The vagueness on future market design and revenues for offshore wind farms prevents the process of an integrated offshore grid deployment.
Today, Europe invests about €40bn a year on grids, which is not enough. In order to expand and optimise Europe grid infrastructure. annual investments in grid infrastructure shall go up to €66-80bn per year over the next 30 years.
Efforts will be needed at offering clarity via regulatory changes to the EU Electricity Regulation, particularly it shall be better addressed how offshore wind projects will be dealt with when it comes to congestion income distribution and cross-border capacity allocation.
The benefits of an accelerated development will be substantial. The EU wind energy sector generates €37bn to EU GDP, operates 248 factories across the EU, and each new wind turbine installed in Europe would contribute €10m of economic activity.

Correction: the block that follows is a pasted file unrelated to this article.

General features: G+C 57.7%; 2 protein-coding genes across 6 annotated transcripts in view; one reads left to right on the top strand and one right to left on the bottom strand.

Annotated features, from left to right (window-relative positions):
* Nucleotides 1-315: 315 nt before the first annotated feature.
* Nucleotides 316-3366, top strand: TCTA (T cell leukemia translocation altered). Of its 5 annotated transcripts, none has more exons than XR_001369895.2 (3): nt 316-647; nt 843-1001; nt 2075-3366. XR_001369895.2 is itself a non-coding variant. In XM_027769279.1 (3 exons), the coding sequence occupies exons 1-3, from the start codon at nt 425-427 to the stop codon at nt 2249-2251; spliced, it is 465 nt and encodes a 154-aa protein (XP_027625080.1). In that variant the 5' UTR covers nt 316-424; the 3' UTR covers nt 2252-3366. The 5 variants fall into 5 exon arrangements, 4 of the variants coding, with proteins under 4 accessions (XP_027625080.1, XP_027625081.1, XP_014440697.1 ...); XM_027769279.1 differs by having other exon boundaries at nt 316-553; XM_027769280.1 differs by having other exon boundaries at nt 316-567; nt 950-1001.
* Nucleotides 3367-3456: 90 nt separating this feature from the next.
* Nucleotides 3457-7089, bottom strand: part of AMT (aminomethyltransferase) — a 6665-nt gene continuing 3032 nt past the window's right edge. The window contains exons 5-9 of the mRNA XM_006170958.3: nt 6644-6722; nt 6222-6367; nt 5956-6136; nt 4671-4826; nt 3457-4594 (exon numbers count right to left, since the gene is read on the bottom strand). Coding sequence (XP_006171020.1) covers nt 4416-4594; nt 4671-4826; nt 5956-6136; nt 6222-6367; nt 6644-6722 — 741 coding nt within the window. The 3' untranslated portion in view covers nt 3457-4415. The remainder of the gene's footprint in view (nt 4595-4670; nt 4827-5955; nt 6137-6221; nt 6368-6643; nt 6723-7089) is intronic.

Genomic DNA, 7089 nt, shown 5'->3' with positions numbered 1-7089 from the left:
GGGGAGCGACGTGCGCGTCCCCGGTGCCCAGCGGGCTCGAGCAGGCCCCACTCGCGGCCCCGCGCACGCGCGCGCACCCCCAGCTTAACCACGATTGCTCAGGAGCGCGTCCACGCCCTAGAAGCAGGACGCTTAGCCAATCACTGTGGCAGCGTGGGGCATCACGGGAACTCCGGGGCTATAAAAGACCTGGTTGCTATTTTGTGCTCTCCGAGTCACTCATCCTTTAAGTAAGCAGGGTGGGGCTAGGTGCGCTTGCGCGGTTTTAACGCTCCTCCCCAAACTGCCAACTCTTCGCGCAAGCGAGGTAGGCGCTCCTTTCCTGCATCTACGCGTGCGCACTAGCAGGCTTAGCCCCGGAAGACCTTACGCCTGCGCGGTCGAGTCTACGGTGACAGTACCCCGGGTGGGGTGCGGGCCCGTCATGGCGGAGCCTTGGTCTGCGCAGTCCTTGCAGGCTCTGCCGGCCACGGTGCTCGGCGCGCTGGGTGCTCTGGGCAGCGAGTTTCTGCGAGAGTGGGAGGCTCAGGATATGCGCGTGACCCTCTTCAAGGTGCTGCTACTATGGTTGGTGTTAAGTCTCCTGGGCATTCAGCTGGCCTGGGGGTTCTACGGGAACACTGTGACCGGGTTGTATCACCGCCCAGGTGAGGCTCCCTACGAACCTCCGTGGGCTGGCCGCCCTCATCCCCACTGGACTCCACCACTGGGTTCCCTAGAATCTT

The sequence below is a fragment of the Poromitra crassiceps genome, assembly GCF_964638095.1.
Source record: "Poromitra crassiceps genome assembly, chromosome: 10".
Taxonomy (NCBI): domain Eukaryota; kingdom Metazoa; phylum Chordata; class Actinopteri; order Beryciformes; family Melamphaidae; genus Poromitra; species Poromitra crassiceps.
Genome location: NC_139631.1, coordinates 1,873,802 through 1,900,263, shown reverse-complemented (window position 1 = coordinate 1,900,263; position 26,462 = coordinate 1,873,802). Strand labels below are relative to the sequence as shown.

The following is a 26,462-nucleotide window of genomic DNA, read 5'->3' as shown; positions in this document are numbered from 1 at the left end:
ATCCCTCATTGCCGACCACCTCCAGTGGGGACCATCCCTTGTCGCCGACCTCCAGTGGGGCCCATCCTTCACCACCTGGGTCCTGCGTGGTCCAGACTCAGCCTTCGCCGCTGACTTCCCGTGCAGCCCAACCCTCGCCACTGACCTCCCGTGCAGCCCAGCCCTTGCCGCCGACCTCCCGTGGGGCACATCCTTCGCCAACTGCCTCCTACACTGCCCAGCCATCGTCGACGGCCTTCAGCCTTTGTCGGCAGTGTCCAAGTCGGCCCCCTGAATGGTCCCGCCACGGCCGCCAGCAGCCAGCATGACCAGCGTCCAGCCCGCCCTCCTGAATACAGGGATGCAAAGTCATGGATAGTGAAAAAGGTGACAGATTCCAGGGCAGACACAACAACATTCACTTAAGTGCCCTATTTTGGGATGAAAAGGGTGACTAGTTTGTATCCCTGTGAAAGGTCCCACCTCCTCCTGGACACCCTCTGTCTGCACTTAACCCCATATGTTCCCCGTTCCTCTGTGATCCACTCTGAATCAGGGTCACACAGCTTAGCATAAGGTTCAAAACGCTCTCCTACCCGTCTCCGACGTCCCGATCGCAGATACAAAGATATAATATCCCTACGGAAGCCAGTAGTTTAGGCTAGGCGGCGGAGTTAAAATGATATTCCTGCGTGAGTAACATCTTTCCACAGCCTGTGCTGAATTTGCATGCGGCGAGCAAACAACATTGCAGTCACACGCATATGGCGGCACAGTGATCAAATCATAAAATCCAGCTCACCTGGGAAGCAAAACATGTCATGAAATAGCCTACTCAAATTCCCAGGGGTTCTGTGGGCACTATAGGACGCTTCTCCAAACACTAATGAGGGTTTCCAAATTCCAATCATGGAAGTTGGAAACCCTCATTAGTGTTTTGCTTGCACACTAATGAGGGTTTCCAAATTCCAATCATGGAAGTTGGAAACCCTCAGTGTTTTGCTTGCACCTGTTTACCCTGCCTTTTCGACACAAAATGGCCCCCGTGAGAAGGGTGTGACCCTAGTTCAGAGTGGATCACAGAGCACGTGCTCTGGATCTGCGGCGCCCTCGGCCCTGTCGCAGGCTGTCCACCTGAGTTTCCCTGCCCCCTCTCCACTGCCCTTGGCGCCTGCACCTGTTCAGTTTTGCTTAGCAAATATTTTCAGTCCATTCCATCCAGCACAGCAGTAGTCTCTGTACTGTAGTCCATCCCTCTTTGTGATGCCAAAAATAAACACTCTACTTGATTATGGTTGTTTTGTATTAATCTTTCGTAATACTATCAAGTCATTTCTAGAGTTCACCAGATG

Offshore wind energy is one of the most promising and cost-competitive source of power generation in Europe.
But present policies will not deliver these numbers – neither on volumes, nor on economic benefits. Higher goals are necessary but not sufficient.
Europe requires stronger delivery, monitoring, and enforcement mechanisms to make sure that 2030 is a stepping stone towards a climate-neutral energy system.
Despite high overall rates of vaccinations in the US, more and more Americans are getting infected with the new, rapidly spreading ‘delta’ variant of the coronavirus, once again testing the limits of hospitals and reportedly sparking talks about new mask-up orders from authorities.
The rapidly increasing number of new COVID-19 cases in the US caused by the more infectious delta strain of the virus is frustrating the Biden administration, as the problem draws attention and resources away from other priorities that the White House would like to concentrate on, the Washington Post reported, citing several anonymous sources. Among the problems that the administration reportedly had to de-prioritise are Biden’s infrastructure initiatives, voting rights, an overhaul of policing, gun control and immigration.